Modeling a Web application as a finite state machine provides applications with an easy way to deal with unexpected application events or user behavior. Follow this example to learn more about setting up such a conceptual machine.
While Web applications are among the hottest of topics these days, they employ a programming model that differs from that used by traditional, non-Web applications—one that presents new challenges for developers. Traditional applications have a largely deterministic flow of control, while Web applications perform actions and generate output as a response to external events (HTTP requests) that are beyond the control of the programmer.
There is no way to enforce that these events be made in a certain order or only in certain situations, so special care must be taken to ensure that the application doesn't break if the user does something unexpected. However, as a solution to the problems presented by the Web programming model, let's take a look at the concept of modeling Web applications as finite state machines. By modeling Web applications as finite state machines it is possible to create robust applications that present deterministic responses in any condition or situation.
What is a finite state machine?
The flow of control in a traditional application is basically sequential: The application executes from start to end following the coded logic. Few events can alter the normal flow of execution, and these events are mostly concerned with exceptional conditions. Command line utilities are classic examples of this traditional application.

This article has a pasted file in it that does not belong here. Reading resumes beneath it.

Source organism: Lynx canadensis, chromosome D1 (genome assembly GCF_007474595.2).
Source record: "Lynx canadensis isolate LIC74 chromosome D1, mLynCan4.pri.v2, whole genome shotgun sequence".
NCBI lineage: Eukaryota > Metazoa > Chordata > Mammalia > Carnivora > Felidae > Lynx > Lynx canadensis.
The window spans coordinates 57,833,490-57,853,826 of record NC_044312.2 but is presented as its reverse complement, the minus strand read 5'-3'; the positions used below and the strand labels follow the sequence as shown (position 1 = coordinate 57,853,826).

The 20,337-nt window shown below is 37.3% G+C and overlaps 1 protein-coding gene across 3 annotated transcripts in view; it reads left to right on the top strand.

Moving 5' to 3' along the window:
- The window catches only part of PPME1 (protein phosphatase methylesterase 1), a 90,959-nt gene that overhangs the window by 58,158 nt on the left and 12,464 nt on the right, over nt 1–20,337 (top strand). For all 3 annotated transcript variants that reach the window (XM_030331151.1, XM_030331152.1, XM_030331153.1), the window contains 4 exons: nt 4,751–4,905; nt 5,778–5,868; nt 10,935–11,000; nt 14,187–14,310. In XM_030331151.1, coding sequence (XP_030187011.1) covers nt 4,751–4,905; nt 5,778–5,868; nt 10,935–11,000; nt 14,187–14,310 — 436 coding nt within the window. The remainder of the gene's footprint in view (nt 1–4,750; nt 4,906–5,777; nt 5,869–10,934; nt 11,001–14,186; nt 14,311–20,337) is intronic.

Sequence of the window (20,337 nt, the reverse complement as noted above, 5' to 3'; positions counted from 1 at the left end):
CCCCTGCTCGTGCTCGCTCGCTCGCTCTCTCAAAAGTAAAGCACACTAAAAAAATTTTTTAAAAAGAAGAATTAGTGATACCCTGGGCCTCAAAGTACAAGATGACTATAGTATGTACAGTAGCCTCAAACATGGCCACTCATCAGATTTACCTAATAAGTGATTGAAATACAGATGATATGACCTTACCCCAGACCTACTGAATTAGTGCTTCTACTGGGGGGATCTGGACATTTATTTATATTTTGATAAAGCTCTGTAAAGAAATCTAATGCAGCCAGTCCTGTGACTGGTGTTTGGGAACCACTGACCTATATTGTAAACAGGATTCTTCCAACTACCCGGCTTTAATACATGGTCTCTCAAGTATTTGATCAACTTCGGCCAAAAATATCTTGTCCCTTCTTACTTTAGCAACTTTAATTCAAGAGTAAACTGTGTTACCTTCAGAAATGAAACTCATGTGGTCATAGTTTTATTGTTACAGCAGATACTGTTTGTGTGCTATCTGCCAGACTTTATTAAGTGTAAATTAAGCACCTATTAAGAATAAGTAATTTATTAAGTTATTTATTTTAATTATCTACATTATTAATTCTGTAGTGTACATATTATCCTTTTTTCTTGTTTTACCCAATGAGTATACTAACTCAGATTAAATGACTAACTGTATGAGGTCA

Another class of applications is driven by externally generated events—that is, events generated outside the application and beyond the control of the application itself or the programmer. The code to be executed depends on the event received and when it arrives in relation to other events. So, the flow of control is neither sequential nor predetermined, because it depends on external events. Event-driven GUI applications are great examples of this latter class of application, because they are driven by commands and selections—events made by the user.
Web applications, which are driven by forms submitted and pages requested by the user, can also be placed in this category. However, GUI applications still have some degree of control over the events received, because they depend on the windows and controls presented to the user—and these things are controlled by the programmer. This isn't the case with Web applications, because the user can easily subvert the designed application logic by doing something unexpected, such as using the browser's history, manually typing links, or even simulating a form submission.
Obviously, a different technique is needed to handle these situations, one that can handle events in any order, and provide a meaningful response even if these events occur in an order different from what’s expected. Finite state machines were conceived exactly to meet this need.
A finite state machine is a conceptual machine that works by performing some action in response to an external event. The action performed can depend not only on the event received, but also on the order in which the event occurs in relation to other events. This is possible because the machine keeps track of an internal state, which is updated as events are received. The action to be performed in response to an event depends both on the event and on the internal state of the machine, and also determines and updates the state of the machine. This way, any logic can be modeled as a sequence of event/state combinations.
Learning by example: A sample application